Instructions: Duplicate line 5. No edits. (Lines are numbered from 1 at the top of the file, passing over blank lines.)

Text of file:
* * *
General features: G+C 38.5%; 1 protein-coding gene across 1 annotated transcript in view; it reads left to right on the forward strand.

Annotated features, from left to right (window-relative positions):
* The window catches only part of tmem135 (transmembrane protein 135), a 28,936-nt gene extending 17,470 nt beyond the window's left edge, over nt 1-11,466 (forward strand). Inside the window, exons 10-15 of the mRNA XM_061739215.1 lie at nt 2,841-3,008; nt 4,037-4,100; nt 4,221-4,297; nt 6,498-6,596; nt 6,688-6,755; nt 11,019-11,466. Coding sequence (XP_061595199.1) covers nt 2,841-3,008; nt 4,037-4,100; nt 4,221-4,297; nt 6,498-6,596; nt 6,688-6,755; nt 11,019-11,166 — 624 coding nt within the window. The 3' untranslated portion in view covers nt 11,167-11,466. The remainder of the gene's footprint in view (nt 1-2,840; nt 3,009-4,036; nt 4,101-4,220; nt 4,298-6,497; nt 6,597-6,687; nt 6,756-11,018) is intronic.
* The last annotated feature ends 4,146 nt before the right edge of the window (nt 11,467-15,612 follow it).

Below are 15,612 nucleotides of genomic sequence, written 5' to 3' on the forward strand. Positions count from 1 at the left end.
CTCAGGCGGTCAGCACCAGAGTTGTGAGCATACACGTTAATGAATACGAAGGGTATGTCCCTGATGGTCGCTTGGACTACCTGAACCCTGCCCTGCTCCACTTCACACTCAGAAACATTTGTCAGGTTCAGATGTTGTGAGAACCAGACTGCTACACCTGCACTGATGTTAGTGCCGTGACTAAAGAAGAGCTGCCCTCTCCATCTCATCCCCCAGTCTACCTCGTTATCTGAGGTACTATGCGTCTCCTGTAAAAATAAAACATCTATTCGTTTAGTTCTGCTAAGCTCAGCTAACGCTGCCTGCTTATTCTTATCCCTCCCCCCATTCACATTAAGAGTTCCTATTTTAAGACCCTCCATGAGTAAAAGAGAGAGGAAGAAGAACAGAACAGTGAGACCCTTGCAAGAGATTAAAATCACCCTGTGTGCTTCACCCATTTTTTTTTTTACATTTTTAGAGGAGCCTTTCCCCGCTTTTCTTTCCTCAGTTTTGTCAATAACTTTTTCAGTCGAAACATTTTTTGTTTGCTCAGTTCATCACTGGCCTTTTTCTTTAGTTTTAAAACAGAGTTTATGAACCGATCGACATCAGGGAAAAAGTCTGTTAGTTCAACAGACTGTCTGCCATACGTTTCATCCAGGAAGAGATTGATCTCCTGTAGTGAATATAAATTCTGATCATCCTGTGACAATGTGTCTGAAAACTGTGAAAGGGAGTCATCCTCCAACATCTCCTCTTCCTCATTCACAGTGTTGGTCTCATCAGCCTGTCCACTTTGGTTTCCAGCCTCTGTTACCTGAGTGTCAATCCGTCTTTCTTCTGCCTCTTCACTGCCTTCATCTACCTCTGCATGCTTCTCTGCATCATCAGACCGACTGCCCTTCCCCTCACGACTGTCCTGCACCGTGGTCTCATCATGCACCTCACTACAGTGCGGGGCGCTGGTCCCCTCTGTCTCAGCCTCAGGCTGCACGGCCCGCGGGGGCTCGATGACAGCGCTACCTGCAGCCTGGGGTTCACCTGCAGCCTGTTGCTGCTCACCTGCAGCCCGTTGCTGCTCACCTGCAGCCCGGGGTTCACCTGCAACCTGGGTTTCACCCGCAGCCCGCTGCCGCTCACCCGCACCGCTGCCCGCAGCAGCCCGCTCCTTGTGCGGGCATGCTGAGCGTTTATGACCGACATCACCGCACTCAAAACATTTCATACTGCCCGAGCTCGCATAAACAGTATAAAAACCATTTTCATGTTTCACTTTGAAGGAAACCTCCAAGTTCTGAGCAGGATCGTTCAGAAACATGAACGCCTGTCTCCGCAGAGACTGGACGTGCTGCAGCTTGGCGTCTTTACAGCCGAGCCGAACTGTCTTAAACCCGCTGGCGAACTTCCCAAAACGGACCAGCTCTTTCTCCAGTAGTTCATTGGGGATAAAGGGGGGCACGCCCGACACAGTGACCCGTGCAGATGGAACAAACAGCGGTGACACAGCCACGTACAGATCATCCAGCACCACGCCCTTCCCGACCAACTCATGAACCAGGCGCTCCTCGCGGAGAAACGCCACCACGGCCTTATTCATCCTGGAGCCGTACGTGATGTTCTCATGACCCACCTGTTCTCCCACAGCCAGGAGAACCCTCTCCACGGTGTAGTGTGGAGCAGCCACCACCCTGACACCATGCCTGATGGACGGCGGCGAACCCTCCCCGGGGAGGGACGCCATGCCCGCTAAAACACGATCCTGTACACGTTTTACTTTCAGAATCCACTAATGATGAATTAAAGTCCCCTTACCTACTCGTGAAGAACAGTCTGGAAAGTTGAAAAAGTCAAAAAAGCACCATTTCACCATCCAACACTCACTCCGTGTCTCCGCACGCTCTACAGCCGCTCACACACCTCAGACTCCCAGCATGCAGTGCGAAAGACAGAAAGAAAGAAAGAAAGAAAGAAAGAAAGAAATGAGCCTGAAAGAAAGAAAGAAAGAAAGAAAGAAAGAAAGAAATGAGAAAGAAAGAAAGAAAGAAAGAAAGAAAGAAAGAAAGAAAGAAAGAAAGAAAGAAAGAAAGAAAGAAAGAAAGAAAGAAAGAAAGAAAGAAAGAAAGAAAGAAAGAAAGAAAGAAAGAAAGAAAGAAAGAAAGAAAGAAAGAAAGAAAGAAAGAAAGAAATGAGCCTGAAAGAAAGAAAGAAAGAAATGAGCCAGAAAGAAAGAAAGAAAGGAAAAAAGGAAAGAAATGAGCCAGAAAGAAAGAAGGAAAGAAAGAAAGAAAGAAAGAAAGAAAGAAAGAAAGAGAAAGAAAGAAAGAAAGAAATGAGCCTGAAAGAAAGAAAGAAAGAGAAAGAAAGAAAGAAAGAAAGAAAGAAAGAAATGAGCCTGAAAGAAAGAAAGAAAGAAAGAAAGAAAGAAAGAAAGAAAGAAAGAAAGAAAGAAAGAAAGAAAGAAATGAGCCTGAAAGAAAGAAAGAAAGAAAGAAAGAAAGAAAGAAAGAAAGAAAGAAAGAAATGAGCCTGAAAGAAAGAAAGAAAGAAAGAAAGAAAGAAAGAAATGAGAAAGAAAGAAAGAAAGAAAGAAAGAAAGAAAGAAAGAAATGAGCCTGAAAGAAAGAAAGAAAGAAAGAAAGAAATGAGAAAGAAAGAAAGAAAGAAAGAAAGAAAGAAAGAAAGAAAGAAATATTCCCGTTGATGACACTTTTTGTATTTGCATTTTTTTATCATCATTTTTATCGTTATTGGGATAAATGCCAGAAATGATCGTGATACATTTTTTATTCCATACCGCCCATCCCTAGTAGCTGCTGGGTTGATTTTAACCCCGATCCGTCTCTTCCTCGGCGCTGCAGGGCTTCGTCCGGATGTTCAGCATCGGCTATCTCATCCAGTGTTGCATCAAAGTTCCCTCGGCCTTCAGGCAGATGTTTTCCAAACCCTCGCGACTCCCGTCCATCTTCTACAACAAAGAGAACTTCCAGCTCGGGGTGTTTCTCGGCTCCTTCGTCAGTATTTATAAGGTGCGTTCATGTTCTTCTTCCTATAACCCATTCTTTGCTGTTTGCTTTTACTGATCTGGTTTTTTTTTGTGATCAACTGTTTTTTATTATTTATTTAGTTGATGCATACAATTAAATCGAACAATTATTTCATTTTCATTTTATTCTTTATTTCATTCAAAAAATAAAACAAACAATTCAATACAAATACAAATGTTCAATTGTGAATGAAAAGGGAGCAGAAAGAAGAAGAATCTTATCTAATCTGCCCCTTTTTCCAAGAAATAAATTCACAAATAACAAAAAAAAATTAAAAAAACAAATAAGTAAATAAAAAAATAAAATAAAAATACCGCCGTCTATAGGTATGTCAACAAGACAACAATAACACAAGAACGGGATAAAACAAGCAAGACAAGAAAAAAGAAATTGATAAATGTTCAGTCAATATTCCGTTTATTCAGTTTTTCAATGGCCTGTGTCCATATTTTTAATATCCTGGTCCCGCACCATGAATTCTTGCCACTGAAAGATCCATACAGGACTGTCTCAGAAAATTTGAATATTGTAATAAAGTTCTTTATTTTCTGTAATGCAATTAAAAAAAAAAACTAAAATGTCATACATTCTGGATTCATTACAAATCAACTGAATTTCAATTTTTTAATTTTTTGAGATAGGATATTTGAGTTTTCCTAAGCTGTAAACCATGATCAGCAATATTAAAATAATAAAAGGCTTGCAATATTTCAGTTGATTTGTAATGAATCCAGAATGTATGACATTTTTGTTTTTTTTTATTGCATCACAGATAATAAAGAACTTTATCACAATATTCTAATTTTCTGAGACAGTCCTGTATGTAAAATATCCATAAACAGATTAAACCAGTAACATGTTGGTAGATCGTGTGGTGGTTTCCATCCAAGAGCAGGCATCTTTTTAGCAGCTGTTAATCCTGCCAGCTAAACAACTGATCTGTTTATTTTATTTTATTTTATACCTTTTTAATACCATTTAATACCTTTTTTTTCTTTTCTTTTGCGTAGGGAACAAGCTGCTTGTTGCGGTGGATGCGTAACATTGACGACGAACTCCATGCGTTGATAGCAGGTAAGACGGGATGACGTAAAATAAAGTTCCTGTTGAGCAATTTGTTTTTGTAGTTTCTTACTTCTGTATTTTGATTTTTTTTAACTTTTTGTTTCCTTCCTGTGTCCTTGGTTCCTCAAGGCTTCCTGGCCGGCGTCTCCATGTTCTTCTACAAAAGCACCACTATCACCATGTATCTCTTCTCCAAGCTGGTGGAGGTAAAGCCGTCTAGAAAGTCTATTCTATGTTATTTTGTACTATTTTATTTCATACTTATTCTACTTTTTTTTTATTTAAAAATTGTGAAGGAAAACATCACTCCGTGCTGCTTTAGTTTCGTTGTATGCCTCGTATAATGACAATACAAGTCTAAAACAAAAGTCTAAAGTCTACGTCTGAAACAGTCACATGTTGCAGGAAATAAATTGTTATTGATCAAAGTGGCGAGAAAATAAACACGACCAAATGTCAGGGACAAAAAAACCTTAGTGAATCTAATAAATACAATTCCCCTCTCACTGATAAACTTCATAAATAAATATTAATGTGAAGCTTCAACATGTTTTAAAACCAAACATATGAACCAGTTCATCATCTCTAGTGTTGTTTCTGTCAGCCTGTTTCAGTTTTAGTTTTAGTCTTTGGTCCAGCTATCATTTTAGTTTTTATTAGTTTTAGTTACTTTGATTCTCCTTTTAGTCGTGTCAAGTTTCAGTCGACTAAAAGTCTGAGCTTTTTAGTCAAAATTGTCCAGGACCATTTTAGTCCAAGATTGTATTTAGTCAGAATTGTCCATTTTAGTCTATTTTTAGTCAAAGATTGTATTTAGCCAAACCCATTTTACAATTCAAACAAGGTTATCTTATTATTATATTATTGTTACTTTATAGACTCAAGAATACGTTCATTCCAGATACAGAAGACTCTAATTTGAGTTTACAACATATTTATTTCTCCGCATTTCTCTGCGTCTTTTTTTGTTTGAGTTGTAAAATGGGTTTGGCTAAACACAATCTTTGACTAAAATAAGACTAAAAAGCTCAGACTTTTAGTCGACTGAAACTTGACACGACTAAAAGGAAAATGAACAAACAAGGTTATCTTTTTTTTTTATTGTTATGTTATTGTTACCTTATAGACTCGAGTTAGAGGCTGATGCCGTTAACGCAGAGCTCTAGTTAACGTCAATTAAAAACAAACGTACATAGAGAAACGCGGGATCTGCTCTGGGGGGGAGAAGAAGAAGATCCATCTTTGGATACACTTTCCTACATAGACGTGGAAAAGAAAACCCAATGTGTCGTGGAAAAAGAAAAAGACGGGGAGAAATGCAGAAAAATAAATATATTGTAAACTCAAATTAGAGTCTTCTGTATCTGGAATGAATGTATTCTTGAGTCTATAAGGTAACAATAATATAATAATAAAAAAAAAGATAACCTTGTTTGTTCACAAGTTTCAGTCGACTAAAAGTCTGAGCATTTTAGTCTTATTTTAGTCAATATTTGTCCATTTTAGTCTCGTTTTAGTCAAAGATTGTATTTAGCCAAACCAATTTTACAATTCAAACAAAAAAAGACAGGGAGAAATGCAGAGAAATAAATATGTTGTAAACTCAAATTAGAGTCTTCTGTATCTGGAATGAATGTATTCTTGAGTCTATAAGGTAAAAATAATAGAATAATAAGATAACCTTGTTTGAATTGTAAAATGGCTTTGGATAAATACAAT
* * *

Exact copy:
Below are 15,612 nucleotides of genomic sequence, written 5' to 3' on the forward strand. Positions count from 1 at the left end.